The wines are heated in temperature-controlled steel vessels called estufas. Using a heating coil or jackets, estufas are heated to between 45 and 50 degrees and the wine must remain in for a minimum of 3 months. Officials from IVBAM will seal vessel at start and break once maturation is complete. Although sealed, the tanks are not full to the top which allows for oxidation. Wines are then filtered and left to rest. They may not be sold until the 31st of October of the second year following harvest. This process has improved significantly over recent years, but the quick process still doesn’t produce wines of the same level or complexity as the more gradual canteiro process and therefore tends to be used for 3 and 5 year old wines.
This process is longer and more resource intensive process and is therefore associated with higher quality wines. As pictured above the wines are matured in old oak vessels in a warm environment, either a loft or warehouse heated by the sunshine. The barrels are not filled to the top. This headspace encouraged oxidation which increases the nutty caramel and dried fruit notes in the wines and gives the dark amber colour. In the high temperatures, evaporation is high, and the wines will eventually reach 19 to 20% abv with extensive maturation in a canteiro. Evaporation also concentrates sugars, acidity and aromas. Volatile acidity also rises. Barrels need to be regularly topped up due to loss of water. These wines can’t be sold until 3 years following the harvest and once again the IVBAM must seal and unseal each vessel!
Styles of Madeira and labelling terms
There are defined labelling terms based on grape variety, levels of sweetness, length of maturation and whether single or multiple vintage wine.
Sweetness – can be labelled from “Extra Dry” to Sweet (rich) – but must be noted that even the driest of Madeira’s has some degree of sweetness so one producer “dry” might be another's “medium dry”!
Varietal Style – many premium Madeira's are varietally labelled. Each of the noble grapes is associated with the following style;
Sercial – Extra Dry or Dry. Lightest coloured and body with notes of citrus peel and nuts.
Verdelho – Medium Dry with more sugar therefore more body and texture than Sercial. Darker in colour and more candied fruit flavours than typical Sercial.
Boal – medium sweet or more sugar again. Fuller body, sweeter and darker again with flavours of chocolate, caramel and candied nuts.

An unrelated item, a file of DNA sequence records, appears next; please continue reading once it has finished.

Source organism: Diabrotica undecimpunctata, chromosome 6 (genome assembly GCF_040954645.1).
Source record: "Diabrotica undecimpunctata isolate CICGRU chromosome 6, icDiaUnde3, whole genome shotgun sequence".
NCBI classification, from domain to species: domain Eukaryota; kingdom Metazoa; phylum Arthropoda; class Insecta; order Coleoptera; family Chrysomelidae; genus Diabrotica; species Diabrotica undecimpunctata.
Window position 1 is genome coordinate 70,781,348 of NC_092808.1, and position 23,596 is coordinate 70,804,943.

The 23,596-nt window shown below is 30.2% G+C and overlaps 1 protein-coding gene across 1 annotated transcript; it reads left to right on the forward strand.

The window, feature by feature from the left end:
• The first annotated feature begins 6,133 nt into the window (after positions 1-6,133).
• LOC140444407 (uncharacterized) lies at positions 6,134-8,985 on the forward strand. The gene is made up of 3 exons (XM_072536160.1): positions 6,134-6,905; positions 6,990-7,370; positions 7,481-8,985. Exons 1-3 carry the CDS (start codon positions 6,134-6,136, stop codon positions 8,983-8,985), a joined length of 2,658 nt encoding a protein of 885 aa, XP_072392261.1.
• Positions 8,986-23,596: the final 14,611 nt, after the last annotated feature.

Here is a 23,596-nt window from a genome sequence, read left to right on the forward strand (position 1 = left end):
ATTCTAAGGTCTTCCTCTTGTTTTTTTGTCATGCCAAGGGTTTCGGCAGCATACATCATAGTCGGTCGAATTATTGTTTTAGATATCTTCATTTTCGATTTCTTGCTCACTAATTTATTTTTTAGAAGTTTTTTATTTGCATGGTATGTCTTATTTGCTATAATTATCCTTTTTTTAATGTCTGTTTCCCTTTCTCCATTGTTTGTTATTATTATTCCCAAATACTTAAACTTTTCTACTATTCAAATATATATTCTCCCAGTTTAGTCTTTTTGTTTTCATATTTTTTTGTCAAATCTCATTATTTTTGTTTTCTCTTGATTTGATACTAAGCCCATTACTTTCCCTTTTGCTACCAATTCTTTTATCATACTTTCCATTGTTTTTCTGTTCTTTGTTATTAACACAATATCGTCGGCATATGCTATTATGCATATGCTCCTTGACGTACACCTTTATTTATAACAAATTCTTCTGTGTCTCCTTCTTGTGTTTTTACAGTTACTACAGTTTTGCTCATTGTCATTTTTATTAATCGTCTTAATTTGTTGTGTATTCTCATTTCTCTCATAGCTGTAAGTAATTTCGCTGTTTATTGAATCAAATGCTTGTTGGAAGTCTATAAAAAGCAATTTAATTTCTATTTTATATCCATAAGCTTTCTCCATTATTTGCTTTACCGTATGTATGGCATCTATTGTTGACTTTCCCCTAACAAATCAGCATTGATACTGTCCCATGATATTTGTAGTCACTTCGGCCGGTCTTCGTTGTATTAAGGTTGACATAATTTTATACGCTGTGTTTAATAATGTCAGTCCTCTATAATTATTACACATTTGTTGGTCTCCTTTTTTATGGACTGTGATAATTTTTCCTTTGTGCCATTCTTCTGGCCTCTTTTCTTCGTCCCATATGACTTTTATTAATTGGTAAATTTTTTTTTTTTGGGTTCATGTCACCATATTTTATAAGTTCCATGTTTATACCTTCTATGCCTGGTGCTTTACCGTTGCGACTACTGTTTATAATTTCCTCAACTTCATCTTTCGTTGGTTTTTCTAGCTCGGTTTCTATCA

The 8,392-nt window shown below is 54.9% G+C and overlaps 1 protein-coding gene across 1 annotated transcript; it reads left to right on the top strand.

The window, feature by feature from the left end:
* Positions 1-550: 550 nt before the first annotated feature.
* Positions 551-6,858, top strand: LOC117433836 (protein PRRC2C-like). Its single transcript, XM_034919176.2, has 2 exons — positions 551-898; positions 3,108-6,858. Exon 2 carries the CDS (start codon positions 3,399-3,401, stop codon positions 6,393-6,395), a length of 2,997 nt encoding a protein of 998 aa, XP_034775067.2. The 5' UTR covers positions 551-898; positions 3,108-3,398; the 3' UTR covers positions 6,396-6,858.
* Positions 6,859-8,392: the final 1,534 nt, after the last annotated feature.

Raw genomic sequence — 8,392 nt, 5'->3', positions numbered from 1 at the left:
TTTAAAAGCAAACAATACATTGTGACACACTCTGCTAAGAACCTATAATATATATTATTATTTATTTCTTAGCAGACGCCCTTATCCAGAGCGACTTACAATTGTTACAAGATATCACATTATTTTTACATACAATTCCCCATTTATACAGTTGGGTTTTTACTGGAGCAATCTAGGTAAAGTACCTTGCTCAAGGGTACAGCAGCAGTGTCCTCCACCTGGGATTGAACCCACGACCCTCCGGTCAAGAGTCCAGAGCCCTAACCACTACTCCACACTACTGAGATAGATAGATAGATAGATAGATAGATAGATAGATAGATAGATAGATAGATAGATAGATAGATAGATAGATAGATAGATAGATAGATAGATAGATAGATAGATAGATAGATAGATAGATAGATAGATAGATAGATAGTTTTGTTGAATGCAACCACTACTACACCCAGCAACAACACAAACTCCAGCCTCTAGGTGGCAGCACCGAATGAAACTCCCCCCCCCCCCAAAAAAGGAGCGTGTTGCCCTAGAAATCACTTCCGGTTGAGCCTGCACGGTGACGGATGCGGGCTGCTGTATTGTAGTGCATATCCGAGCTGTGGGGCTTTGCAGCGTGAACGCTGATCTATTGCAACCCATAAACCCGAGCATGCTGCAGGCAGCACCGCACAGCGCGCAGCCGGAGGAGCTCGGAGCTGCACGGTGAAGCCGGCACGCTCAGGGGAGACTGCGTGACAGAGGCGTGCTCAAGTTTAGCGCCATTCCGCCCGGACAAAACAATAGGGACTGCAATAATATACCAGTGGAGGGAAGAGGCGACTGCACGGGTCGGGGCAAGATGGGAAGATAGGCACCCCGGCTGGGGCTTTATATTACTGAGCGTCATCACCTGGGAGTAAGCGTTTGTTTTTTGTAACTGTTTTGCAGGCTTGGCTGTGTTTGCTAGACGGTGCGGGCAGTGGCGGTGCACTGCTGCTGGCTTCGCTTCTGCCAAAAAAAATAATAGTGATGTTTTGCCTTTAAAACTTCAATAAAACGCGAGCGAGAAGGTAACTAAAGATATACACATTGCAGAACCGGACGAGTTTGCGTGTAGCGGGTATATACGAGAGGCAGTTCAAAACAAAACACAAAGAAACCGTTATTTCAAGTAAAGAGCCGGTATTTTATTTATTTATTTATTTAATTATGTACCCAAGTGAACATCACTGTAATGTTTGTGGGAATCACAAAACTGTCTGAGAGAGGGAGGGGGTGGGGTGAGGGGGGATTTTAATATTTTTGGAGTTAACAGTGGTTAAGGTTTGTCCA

Malvasia – Sweet (rich) fuller body and darker brown in colour again. Sweetest styles balanced by high acidity. Notes of raisin and caramel are common to find.
Tinta Negra – can be any sweetness level!
Madeira with an indication of age – indicator of style, not average or minimum age. May be labelled 5, 10, 15, 20, 30, 40, 50 and more than 50! Quality and price tend to increase with age. Whites over 10 years old are mostly made with the noble white varieties and matured in canteiro.
Standard blends – do not qualify for age labels specified above. They can be sold 2-3 years following harvest often with producer's brand name or simple style description eg. Henriques and Henriques Full Rich Madeira.
Rainwater – wine made in lighter style I.e alcohol, body and flavours. Usually around 18%, must be medium dry and can only be with a maximum age indicator of 1o years old. Thought to have originated when casks awaiting shipment were left open and diluted with rainwater!
Frasqueira / Garrafeira – usually the flagship of the producer's range, must be matured in wood for minimum of 20 years. Must state variety, year of harvest and year of bottling. Since 2015 Tinta Negra has been permitted to be included! These wines are complex and concentrated with sweetness balanced with high acidity.
Colheita – Vintage Madeira where grapes come from a single vintage and matured in wood for at least 5 years. Can be blended or single variety. Variety therefore doesn’t require labelling, but year of harvest and bottling must. A “new” category introduced in 2000 but is now popular due to lower maturation requirements.
Henriques and Henriques (H&H)
The Henriques family, throughout the generations, played an important role in Madeira wine making where they always stood out as producers of wines of excellent quality. However, various events which occurred in the 19th century, led the family to consolidate into a company which later, in 1925, started exporting its products. Besides being a top producer and exporter, H&H are also the only company who own private vineyards. This allows them total control of viticulture and viniculture (they also still have long established growing contracts with quality focused producers). This focus on quality is what sets H&H apart from other Madeira producers.
Learn more by watching this short video or visit their website HERE.